The number of security cameras you require is determined by the size of your property and the level of security you desire in general. We propose installing a camera at your home’s main entrance on the ground level at the very least. Outdoor security cameras should ideally be installed at all ground-floor doors; however, this will not apply to someone who lives in an apartment. More security cameras may be installed on the ground floor and in every room that you use regularly or must pass through to enter or depart your house for further protection. Install security cameras in key halls on the second and third levels for additional security. However, we do not advocate installing cameras in bedrooms or bathrooms due to privacy concerns. At least three cameras are required on two exterior entrances and one inside entry in most cases. Learn more about whether or not security cameras are lawful.

Purchasing a Security Camera

Because there are so many aspects to consider when selecting a security camera. We designed a guide to assist you through the entire process, starting with determining which sort of camera (or cameras) you require. Of course, you can also compare security cameras here, but we’ve provided the details of how you compare cameras below.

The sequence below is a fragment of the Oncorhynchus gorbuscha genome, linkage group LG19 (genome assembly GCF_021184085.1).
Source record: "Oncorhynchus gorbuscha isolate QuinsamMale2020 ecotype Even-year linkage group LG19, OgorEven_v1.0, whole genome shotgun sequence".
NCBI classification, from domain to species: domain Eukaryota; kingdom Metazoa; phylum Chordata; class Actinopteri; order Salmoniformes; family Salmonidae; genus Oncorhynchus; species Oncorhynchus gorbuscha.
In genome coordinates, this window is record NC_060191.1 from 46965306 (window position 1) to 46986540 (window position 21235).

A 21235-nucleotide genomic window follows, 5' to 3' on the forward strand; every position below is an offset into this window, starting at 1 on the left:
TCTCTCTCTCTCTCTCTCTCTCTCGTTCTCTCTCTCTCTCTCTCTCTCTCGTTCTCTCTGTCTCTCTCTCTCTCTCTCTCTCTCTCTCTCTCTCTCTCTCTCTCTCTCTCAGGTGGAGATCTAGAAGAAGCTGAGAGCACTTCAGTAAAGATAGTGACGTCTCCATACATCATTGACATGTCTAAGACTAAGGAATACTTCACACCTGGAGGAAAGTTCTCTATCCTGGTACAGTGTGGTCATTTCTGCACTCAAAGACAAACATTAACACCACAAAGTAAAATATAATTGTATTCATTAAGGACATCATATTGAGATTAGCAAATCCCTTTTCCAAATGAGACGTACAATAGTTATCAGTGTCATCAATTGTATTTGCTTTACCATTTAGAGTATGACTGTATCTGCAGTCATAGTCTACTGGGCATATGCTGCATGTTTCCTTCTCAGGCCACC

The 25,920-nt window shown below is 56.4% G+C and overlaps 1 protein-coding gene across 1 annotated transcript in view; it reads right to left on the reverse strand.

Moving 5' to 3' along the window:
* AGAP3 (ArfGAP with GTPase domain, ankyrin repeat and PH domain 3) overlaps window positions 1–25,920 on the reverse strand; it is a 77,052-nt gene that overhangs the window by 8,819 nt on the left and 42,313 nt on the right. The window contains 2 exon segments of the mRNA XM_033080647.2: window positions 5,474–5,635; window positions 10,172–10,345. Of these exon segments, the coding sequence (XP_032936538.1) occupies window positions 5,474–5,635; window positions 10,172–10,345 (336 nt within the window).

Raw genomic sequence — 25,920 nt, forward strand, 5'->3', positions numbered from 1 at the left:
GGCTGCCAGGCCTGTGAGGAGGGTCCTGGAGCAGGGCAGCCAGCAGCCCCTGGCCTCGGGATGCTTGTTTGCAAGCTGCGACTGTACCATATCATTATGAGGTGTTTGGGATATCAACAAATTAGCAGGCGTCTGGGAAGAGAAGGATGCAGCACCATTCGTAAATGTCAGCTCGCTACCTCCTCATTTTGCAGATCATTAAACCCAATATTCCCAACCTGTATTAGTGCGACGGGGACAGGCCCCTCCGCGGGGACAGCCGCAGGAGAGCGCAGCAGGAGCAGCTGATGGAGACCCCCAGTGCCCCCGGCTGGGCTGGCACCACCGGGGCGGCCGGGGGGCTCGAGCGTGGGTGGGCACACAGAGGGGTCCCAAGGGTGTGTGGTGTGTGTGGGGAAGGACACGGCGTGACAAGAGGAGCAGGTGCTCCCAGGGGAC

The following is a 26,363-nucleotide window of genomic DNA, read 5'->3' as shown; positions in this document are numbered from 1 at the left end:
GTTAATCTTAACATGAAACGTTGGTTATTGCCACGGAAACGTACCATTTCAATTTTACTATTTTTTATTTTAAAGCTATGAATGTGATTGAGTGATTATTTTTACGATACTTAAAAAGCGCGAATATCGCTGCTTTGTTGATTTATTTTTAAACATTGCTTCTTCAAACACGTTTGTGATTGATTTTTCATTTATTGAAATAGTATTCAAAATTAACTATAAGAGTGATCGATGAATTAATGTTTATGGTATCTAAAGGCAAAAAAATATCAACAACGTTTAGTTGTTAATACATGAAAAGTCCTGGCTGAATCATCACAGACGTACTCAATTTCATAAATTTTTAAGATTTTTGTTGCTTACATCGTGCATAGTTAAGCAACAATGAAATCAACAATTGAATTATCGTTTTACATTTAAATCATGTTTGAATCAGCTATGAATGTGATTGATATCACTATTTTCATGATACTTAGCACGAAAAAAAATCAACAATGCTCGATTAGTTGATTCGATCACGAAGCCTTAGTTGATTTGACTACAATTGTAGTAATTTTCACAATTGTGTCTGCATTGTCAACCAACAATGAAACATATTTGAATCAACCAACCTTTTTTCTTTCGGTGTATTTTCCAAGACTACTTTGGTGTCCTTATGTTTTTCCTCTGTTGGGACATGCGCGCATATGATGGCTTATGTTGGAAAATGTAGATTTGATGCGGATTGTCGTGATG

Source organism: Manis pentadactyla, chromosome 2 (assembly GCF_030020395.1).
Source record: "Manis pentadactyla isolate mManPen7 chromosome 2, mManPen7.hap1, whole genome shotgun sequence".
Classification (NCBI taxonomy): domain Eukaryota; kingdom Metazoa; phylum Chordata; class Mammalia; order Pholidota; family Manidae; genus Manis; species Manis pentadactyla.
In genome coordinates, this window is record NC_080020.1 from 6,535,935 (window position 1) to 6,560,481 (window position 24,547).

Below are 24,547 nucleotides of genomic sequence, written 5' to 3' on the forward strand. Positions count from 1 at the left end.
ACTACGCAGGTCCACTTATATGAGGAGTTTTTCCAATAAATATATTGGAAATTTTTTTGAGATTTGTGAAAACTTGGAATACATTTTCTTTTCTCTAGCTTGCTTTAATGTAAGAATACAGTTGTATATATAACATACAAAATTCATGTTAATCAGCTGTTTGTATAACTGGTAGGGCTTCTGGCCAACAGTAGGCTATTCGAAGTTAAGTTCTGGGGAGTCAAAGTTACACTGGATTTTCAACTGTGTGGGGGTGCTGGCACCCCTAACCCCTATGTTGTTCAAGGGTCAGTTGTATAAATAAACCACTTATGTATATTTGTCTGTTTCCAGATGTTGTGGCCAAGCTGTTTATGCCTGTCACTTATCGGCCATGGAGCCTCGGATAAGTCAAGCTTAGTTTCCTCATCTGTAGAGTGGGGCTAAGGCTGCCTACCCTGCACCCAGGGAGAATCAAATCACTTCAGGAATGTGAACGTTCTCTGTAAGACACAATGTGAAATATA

Home Security Cameras of Various Types

There are a few various ways to approach security cameras: by location, where you install them in your house or company, by power, how they get power, by connection, whether they need Wi-Fi, landline, cellular, or battery backup, by the manner they capture footage, or by their form.


The majority of individuals will begin their search for a security camera by thinking about where they wish to monitor. If you live in an apartment, interior cameras are generally all you need, but those with front and back yards might also benefit from exterior cameras and video doorbells.

Indoor cameras, which normally cost approximately $100, should be installed at the very least on the ground floor of your home. Cover any place that is easily accessible, such as a front hallway, or any space that is central to your homes, such as a living room, rather than private sections like bathrooms or bedrooms. Outdoor cameras, which may not be near an outlet, are more likely to be plug-in than inside cameras. However, for plug-in cameras, we recommend obtaining cellular backup so that they can stay on even if the power goes out.